The film High-Rise is being shown twice as part of Montreal’s Festival du nouveau cinéma. The first screening was very close to being sold out – I could only see a few empty seats in the large theatre.
What was the attraction? The direction by Ben Wheatley, a story based on a 1975 novel by J.G. Ballard, or British actor Tom Hiddleston? All of the above?
I’d bet on Hiddleston. During a scene that showed Hiddleston sunbathing, naked apart from a strategically placed newspaper, at least one person in the audience let out a loud whoop. (I assumed it came from a friend who had told me she’d be there, but when I wrote her an email later she said no, she had not been able to attend, after all.)
OK, then, what about the plot? The film opens with a very dishevelled Hiddleston. His white shirt is dirty and covered in blood, but he’s still wearing a tie. A dog’s leg is turning on a spit. In voice over, he recites the novel’s opening sentence: “Later, as he sat on his balcony eating the dog, Dr. Robert Laing reflected on the usual events that had taken place within this huge apartment building during the previous three months.” Then the words “three months earlier” appear onscreen.
Almost everything happens inside the high rise of the title. The building is a concrete monster looming over the landscape. It’s an apartment block, the first of many; others are under construction nearby. There’s lots of exposed concrete inside, too, which gives the place a cold, brutal and primitive look.
With a gym, a swimming pool and a well stocked supermarket, there’s no need for tenants to go out if they don’t want to. Of course, some people do have jobs to go to, and in the morning they stride purposefully through the expansive lobby to the equally expansive parking lot, where they climb into their cars.
The rich people have the upper floors, while the less well off, the families with their noisy, messy children, live on the lower floors. It’s like a vertical Snowpiercer. (Wish I could be the first to put that in writing.) Unlike the train passengers, the lower classes are not being held prisoner in the building, though. On the other hand, when everything start going to hell in a handbasket, no one considers leaving.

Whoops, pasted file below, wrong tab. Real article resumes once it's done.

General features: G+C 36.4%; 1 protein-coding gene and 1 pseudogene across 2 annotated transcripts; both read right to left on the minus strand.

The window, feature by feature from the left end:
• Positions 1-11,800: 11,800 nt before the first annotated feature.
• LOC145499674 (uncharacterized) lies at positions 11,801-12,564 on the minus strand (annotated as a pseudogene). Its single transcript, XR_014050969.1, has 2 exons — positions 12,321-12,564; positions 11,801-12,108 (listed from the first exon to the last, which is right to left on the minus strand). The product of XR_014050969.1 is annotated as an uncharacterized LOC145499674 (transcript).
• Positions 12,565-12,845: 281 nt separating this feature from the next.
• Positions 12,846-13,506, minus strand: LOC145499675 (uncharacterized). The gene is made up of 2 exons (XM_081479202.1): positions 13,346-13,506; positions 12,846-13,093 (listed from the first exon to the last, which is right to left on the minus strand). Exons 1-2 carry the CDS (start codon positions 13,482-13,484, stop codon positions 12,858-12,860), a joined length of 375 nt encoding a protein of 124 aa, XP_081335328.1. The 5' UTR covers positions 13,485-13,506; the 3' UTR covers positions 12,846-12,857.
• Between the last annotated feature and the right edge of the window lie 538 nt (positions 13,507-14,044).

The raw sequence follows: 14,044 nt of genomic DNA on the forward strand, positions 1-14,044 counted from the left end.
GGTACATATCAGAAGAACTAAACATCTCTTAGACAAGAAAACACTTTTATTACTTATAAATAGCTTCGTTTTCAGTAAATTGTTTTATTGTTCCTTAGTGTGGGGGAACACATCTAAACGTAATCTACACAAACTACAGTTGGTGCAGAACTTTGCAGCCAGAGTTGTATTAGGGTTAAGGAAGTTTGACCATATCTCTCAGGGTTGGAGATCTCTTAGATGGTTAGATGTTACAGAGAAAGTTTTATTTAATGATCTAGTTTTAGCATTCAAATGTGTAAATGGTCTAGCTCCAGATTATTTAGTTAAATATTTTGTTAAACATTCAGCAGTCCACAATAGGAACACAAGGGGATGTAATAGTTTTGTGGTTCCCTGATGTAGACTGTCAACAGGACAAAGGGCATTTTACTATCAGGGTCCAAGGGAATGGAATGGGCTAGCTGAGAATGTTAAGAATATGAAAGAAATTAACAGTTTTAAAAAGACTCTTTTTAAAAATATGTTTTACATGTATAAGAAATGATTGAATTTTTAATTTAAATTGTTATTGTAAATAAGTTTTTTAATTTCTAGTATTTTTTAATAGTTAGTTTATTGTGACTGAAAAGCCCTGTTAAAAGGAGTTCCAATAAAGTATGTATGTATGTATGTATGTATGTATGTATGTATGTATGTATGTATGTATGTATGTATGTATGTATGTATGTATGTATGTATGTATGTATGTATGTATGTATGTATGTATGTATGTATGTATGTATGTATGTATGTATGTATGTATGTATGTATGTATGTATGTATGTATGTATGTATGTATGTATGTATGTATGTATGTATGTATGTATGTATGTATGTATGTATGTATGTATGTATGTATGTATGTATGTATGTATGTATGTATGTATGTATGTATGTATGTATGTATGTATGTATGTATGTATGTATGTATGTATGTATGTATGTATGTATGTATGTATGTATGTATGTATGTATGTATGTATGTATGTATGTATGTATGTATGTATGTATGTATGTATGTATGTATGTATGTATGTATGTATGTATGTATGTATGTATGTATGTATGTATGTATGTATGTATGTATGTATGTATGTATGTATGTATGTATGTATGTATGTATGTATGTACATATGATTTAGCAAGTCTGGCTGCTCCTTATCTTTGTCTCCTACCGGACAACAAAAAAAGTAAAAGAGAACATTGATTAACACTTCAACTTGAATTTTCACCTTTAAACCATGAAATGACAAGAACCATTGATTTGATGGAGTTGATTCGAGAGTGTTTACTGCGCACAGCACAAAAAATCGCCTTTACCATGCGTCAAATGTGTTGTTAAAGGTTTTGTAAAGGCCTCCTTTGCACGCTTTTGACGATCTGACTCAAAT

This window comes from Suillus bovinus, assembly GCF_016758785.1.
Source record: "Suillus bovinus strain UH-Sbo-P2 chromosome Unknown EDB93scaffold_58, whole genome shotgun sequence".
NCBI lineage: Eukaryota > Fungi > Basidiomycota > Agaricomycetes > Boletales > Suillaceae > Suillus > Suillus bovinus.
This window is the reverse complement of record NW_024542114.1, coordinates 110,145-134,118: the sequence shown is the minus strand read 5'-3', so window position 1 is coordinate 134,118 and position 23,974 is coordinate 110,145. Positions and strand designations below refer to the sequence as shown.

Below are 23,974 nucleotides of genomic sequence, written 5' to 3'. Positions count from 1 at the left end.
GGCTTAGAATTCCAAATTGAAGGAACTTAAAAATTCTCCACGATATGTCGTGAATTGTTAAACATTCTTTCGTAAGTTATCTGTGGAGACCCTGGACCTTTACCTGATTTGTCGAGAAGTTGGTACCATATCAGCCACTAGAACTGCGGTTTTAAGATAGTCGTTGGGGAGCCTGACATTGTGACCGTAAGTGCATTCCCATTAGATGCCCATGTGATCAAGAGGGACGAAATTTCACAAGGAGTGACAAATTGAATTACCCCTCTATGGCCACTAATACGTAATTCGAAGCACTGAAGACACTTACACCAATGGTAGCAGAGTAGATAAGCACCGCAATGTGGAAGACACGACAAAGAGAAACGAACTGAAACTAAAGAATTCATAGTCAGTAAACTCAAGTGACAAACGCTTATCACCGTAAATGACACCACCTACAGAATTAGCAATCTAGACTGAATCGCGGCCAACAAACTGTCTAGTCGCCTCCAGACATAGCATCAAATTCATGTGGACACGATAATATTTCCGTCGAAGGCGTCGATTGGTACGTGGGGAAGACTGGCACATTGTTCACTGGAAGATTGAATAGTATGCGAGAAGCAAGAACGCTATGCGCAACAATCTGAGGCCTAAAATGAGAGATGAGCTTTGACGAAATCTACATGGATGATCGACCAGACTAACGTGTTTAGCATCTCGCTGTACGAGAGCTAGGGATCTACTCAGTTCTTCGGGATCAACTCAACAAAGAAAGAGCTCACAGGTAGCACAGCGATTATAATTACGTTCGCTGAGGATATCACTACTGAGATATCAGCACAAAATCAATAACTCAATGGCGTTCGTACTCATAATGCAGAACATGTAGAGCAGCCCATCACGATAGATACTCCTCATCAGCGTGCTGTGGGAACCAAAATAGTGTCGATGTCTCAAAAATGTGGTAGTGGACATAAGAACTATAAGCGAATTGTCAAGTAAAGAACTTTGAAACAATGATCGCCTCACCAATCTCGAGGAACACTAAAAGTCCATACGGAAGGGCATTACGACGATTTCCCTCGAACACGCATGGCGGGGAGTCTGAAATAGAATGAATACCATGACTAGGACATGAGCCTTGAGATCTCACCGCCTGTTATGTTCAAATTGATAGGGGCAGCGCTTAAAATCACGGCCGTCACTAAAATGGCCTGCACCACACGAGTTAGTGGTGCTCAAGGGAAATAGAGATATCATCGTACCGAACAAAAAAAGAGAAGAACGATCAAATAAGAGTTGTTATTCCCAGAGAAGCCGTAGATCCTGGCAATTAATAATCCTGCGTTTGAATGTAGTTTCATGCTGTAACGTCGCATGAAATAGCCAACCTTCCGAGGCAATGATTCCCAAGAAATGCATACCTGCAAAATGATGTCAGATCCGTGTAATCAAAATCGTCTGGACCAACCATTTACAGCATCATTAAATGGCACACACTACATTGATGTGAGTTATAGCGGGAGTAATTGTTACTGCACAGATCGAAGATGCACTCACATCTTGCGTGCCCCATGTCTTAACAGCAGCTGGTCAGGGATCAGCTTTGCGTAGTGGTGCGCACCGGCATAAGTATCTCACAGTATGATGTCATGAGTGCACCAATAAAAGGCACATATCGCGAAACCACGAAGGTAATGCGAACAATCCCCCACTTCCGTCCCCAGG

The building was designed by Anthony Royal (Jeremy Irons). A symbolic name, I assume. Royal lives on the top floor (the 50th) and has a huge rooftop terrace with grass, trees, a goat, a horse, and who knows what else. Sometimes Royal’s wife wanders around up there dressed like Little Bo-Peep. Royal wears a white, high-collared, shirt-jacket thingy which looks like a cross between white-hunter explorer gear and a retro space-captain uniform.
Tom Hiddleston’s Robert Laing, a man who is looking to “start over, begin afresh.” We never find out exactly what he means by that. As a doctor who lectures at a nearby hospital, Laing falls somewhere in the middle on the social scale, though his suits look quite nice and he obviously has aspirations to move up. He is mocked and insulted by some, for that very ambition.
Far from being a well-oiled machine, the building is plagued by power failures and elevator breakdowns, because “the building is still settling in.” That’s the official explanation and people repeat if often, in an effort to reassure themselves that the problems are only temporary.
But things just get worse instead of better and the social hierarchy starts to fall apart as well, with the lower orders objecting to the lordly behaviour of their “betters.” There are raiding parties, kidnappings and murder. (The Lord of the Flies vibe was strengthened for me by Hiddleston’s trousers – they were rolled up to the knee, approximating the shorts of British schoolboys.)
Philandering TV cameraman Richard Wilder (Luke Evans) wants to capture all the goings on in a documentary. He’s far from an impartial observer, though, he instigates much of the mayhem himself.
Elisabeth Moss, of Mad Men fame, plays Wilder’s very patient, very pregnant wife. (They already have several children.)
Sienna Miller plays multitasking Charlotte Melville. She’s the mother of a geeky son, Toby; she’s Wilder’s lover, and Royal’s assistant, (though that isn’t very clear in the film) but she still manages to find time in her busy days and nights to get to know Hiddleston’s Dr. Laing a little better.
Many of Hiddleston’s fans read the book while they waited for the film to come out. Viewers who have done that will be at a distinct advantage, because the chaos seems to arrive too quickly in the film.
Extra details for the Tom Hiddleston fan-girls: You will see: Steely Tom, Sarcastic Tom, Shirtless Tom, Tom in a suit, Tom in the shower, Tom in nothing and “beardy Tom.” In scenes set in a mirrored elevator, you can see multiple Toms (just as there were multiple Lokis in a scene in the film Thor).
Together again: The film is a reunion for Jeremy Irons and Tom Hiddleston who played father and son in the Shakespeare play Henry IV, Part 1, which was shown on the BBC and PBS.
Read more about High-Rise on the FNC web site. You can buy tickets there, too.
High-Rise, in English, 112 minutes.
Directed by Ben Wheatley, written by Amy Jump, J.G. Ballard, with Tom Hiddleston, Jeremy Irons, Sienna Miller, Elisabeth Moss, Luke Evans.
Wednesday, Oct. 14, 2015, 18:15
Cinéma du Parc 1, 3575 Ave. du Parc
2 thoughts on “FNC 2015 Review: High-Rise is like Lord of the Flies with the addition of adults and Tom Hiddleston”
Tom moved in to ‘start over, begin afresh’ because his Sister had died.
I know, but it was not spelled out explicitly, in so many words, was it? People who were not paying attention might miss it. Also, he might be trying to escape or forget many other things, too. We can all imagine our own scenarios, which is not actually a bad thing at all! (Thanks for your visit and comment!)